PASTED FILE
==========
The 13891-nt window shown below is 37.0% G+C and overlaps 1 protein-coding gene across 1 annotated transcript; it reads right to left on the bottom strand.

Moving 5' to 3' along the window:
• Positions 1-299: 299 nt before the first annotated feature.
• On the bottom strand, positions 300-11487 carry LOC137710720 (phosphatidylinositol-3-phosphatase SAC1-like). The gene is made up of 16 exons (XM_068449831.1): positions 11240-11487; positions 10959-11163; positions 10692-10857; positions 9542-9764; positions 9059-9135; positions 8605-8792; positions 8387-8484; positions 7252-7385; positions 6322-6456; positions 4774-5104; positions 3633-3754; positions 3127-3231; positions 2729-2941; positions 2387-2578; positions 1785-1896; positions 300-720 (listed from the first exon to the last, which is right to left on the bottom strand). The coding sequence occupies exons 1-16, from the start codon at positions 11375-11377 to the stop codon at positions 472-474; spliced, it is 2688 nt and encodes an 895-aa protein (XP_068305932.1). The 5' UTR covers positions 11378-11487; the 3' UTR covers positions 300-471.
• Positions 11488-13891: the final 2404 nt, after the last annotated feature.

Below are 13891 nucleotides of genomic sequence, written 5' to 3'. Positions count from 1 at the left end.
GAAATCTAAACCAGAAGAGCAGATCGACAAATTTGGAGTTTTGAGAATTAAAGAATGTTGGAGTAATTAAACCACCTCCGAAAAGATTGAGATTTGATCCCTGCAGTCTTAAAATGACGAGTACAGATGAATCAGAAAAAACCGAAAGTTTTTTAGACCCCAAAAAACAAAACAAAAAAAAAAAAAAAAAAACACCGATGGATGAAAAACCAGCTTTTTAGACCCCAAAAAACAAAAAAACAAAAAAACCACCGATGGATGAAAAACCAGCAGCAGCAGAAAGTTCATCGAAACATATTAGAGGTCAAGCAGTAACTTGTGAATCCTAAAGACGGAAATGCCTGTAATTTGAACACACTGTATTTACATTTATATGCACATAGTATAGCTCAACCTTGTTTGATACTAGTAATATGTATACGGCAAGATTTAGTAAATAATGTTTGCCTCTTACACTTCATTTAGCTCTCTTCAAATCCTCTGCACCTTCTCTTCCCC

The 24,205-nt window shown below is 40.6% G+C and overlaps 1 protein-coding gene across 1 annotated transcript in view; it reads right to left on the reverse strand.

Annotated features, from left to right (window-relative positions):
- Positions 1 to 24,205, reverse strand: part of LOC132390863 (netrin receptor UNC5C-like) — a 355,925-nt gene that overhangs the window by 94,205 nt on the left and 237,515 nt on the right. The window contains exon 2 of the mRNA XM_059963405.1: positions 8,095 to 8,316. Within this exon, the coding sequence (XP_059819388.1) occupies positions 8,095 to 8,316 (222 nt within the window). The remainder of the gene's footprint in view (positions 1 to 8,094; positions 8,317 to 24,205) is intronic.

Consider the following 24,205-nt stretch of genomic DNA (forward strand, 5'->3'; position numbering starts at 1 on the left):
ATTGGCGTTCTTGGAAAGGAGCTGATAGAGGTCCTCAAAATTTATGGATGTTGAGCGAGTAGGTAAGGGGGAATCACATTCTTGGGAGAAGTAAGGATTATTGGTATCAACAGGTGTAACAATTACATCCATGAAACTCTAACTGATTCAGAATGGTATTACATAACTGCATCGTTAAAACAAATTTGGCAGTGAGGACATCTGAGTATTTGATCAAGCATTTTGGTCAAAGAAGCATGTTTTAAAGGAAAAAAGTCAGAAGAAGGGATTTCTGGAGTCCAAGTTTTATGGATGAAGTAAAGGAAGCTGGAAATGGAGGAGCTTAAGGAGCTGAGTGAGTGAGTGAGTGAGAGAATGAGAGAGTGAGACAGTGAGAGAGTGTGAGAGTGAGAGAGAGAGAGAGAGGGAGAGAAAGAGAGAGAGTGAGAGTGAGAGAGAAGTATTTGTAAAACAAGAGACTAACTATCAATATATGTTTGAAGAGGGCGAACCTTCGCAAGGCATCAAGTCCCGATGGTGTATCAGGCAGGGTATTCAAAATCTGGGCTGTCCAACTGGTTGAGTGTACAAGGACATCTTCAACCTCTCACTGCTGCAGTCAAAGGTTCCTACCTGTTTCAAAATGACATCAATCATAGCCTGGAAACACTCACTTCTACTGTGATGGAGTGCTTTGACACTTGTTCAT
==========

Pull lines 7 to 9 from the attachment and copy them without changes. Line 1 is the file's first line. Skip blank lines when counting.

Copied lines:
GAAATCTAAACCAGAAGAGCAGATCGACAAATTTGGAGTTTTGAGAATTAAAGAATGTTGGAGTAATTAAACCACCTCCGAAAAGATTGAGATTTGATCCCTGCAGTCTTAAAATGACGAGTACAGATGAATCAGAAAAAACCGAAAGTTTTTTAGACCCCAAAAAACAAAACAAAAAAAAAAAAAAAAAAACACCGATGGATGAAAAACCAGCTTTTTAGACCCCAAAAAACAAAAAAACAAAAAAACCACCGATGGATGAAAAACCAGCAGCAGCAGAAAGTTCATCGAAACATATTAGAGGTCAAGCAGTAACTTGTGAATCCTAAAGACGGAAATGCCTGTAATTTGAACACACTGTATTTACATTTATATGCACATAGTATAGCTCAACCTTGTTTGATACTAGTAATATGTATACGGCAAGATTTAGTAAATAATGTTTGCCTCTTACACTTCATTTAGCTCTCTTCAAATCCTCTGCACCTTCTCTTCCCC

The 24,205-nt window shown below is 40.6% G+C and overlaps 1 protein-coding gene across 1 annotated transcript in view; it reads right to left on the reverse strand.

Annotated features, from left to right (window-relative positions):